Chicago Corn And Beans Crash Ahead Of Weekend, Wheat Little Changed

12/07/13 -- Soycomplex: The soybean market closed sharply lower to end the week, but still managed to post weekly gains. Profit-taking ahead of the weekend was probably the most likely reason for today's crash. Sunday night's latest weather forecasts may decide where we go to start next week. A slightly cooler and wetter outlook in this afternoon's forecasts was all that was needed to get traders to take some money off the table. Jul 13 contracts went off the board in a fittingly volatile fashion. Jul 13 beans, which closed just over USD16/bu last night traded in a range of around 75 cents, from an intra day high of USD16.10 to a low of USD15.34 1/2 before expiring at USD15.63 1/4, down 38 cents on the day. New front month Aug 13 closed at USD14.29, down 43 cents, Nov 13 beans closed at USD12.57 1/4, down 33 1/2 cents. Jul 13 Soybean Meal closed at USD535.50, up USD9.80, yet new front month Aug 13 closed USD15.10 lower at USD442.90. Jul 13 Soybean Oil closed at 46.09, down 40 points, Aug 13 closed at 46.22, down 31 points. For the week Nov 13 beans gained 29 cents and Aug 13 meal finished USD19.60 higher.

Corn: If I told you that the USDA today announced a sale of almost a million tonnes of US corn to China (it was 960 TMT to be precise) and that this was the eighth largest reported US corn sale of all time, then I guess that you'd expect the market to close higher, right? Not today my friend. Ever heard the expression buy the rumour, sell the fact? The sale appeared to confirm rumours from earlier in the week that China's state-owned Sinograin had bought 1 MMT of US corn (some say up to 1.3 MMT) to replenish government stocks. On a jittery Friday, where about to expire Jul 13 had already gained 32 cents on the week and Dec 13 had added 35 3/4 cents, heavy fund selling and profit-taking ahead of the weekend saw corn prices give up around half of those gains. The Commitment of Traders report shows managed money increasing their short position in corn for the week through to Tuesday night to almost 56k lots. The market will be watching Monday night's crop condition report to see if the US corn crop has made any improvement in the past week. Last week had good/excellent at 68%. Jul 13 Corn closed at USD7.01 1/2, down 15 1/4 cents; New front month Sep 13 Corn closed at USD5.45 1/2, down 15 1/4 cents; Dec 13 Corn closed at USD5.09 1/4, down 17 3/4 cents. For the week Dec 13 corn was 18 cents higher.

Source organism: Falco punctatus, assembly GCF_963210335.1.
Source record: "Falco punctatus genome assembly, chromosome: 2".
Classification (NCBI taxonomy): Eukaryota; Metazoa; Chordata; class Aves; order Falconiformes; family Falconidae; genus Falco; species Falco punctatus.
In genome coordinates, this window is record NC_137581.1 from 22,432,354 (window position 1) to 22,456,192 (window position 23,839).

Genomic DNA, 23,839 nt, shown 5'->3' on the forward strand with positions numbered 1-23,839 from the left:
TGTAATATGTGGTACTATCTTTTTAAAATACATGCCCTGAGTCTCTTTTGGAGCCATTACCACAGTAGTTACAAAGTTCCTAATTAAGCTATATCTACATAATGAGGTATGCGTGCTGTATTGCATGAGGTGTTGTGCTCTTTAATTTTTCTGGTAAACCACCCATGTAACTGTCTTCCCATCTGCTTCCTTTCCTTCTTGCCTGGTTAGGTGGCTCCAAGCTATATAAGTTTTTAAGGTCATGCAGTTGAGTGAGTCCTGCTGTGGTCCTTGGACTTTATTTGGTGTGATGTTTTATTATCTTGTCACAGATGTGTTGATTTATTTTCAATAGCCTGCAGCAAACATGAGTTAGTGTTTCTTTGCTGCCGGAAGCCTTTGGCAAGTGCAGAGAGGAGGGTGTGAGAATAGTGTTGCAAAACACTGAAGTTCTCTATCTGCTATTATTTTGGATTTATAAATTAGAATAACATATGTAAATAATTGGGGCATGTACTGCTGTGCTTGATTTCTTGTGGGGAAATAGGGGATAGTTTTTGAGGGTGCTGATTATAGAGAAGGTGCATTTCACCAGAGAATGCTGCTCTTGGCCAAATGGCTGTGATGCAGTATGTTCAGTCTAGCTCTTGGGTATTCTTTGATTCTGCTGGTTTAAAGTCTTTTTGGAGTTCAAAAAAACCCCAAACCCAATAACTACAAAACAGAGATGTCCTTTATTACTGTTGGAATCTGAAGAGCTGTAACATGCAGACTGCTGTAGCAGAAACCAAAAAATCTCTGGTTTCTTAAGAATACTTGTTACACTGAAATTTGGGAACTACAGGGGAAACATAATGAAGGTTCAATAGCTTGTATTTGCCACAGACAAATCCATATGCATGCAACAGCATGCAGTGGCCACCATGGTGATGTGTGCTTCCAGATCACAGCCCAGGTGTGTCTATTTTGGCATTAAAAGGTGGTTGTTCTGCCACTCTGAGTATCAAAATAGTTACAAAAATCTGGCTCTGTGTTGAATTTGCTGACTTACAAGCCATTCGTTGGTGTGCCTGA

Wheat: Wheat closed little changed on all three exchanges, which wasn't a bad performance given the thrashing dished out to beans and corn. Wheat appears to be setting itself up to recreate it's position as maintaining a healthy premium over corn, with the USDA standing by their forecast for a huge US crop of the latter later this year. They cut world wheat stocks sharply in yesterday's WASDE report, much more so than the trade anticipated. Even whilst doing so they held steady on their forecast for a Russian wheat crop of 54 MMT and an Indian one of 92 MMT. They are probably at least 2 MMT, and possibly more like 4 MMT, too high on the former and around 5 MMT too high with the latter. That's another 7-9 MMT that may also disappear in future reports. The Commitment of Traders report shows managed money decreasing their short position on CBOT wheat for the week through to Tuesday night by around 2,300 contracts. They still sit on a short of around 48k lots however. China's Stats Bureau forecast the winter wheat crop there at 115.67 MMT, up 1.3% on last year. Many think that this is deliberately too high. Jul 13 CBOT Wheat closed at USD6.75 1/2, down 3 3/4 cents; Jul 13 KCBT Wheat closed at USD7.12 3/4, up 1 1/4 cents; Jul 13 MGEX Wheat closed at USD7.96 1/4, down 1/4 cent. For the week that puts CBOT wheat up 19 1/2 cents, with Kansas rising 36 1/4 cents and Minneapolis up 35 cents.